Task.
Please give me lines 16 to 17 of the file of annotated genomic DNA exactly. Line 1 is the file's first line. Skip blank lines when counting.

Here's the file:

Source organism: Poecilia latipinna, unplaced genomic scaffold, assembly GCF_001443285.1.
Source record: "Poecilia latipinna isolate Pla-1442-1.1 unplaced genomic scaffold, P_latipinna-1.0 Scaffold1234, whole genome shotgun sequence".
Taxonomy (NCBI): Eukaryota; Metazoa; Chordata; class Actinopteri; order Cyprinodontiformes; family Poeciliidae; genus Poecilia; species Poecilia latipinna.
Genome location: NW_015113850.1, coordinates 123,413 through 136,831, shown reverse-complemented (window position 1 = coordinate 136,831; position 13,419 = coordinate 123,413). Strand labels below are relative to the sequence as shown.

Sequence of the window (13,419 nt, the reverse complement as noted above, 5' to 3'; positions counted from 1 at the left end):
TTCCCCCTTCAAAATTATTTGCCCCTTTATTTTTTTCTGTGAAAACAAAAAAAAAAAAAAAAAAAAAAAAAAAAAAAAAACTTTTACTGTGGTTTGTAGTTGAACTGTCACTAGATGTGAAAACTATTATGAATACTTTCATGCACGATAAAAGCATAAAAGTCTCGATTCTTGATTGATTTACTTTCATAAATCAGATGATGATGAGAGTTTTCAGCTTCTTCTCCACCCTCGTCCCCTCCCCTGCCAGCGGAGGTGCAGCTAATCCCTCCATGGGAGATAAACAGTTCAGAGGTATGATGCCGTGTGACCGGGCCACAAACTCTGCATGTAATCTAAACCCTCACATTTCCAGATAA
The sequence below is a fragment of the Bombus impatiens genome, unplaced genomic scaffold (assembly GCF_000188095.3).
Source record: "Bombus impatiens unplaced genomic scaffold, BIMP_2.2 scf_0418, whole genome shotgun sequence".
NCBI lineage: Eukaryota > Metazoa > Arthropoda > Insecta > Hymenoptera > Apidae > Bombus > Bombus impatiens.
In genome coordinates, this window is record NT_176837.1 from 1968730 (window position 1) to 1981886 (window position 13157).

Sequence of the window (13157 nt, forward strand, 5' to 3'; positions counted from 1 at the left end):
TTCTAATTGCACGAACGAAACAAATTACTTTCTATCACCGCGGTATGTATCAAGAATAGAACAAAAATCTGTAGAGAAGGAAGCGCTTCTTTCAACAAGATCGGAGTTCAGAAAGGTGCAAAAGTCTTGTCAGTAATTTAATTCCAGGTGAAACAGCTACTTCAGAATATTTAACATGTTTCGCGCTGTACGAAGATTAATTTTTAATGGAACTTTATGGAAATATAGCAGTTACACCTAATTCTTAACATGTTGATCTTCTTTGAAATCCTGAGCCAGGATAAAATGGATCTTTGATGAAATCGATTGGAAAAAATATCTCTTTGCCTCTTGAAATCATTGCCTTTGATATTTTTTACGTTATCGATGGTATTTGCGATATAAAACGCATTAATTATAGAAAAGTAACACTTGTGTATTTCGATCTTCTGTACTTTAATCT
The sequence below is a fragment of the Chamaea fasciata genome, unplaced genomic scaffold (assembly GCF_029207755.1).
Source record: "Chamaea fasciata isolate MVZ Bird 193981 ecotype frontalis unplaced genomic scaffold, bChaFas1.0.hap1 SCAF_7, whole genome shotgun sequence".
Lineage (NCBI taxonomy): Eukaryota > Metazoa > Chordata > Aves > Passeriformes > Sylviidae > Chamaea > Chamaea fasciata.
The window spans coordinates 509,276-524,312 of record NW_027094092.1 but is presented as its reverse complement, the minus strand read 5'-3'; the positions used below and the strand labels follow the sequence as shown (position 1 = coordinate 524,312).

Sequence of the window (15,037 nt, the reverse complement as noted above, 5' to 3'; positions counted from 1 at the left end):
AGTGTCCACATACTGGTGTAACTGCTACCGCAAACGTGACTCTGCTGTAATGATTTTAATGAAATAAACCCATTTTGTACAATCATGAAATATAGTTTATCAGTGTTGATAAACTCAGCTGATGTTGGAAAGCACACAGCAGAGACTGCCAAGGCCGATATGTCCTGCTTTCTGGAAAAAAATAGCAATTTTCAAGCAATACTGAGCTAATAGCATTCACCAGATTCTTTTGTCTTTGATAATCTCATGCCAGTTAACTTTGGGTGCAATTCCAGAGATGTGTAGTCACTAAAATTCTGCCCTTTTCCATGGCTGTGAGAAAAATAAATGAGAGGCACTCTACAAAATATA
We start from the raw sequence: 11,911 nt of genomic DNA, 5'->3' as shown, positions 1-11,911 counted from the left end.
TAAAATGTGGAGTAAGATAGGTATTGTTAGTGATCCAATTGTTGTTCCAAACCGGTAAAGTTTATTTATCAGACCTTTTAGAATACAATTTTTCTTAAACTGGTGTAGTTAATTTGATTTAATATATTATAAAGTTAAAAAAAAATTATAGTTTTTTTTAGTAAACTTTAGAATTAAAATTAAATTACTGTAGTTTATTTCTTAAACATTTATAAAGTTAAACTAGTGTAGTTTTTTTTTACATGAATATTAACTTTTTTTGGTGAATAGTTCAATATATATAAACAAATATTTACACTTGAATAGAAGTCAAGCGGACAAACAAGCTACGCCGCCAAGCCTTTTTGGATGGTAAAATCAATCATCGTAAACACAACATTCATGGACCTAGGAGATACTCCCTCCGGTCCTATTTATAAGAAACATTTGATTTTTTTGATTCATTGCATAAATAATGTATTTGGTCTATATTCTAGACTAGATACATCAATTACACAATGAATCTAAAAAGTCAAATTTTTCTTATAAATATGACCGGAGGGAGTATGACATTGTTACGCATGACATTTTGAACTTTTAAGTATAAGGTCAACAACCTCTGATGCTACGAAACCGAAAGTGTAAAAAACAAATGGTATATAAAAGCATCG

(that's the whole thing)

The window spans coordinates 509,276-524,312 of record NW_027094092.1 but is presented as its reverse complement, the minus strand read 5'-3'; the positions used below and the strand labels follow the sequence as shown (position 1 = coordinate 524,312).

Sequence of the window (15,037 nt, the reverse complement as noted above, 5' to 3'; positions counted from 1 at the left end):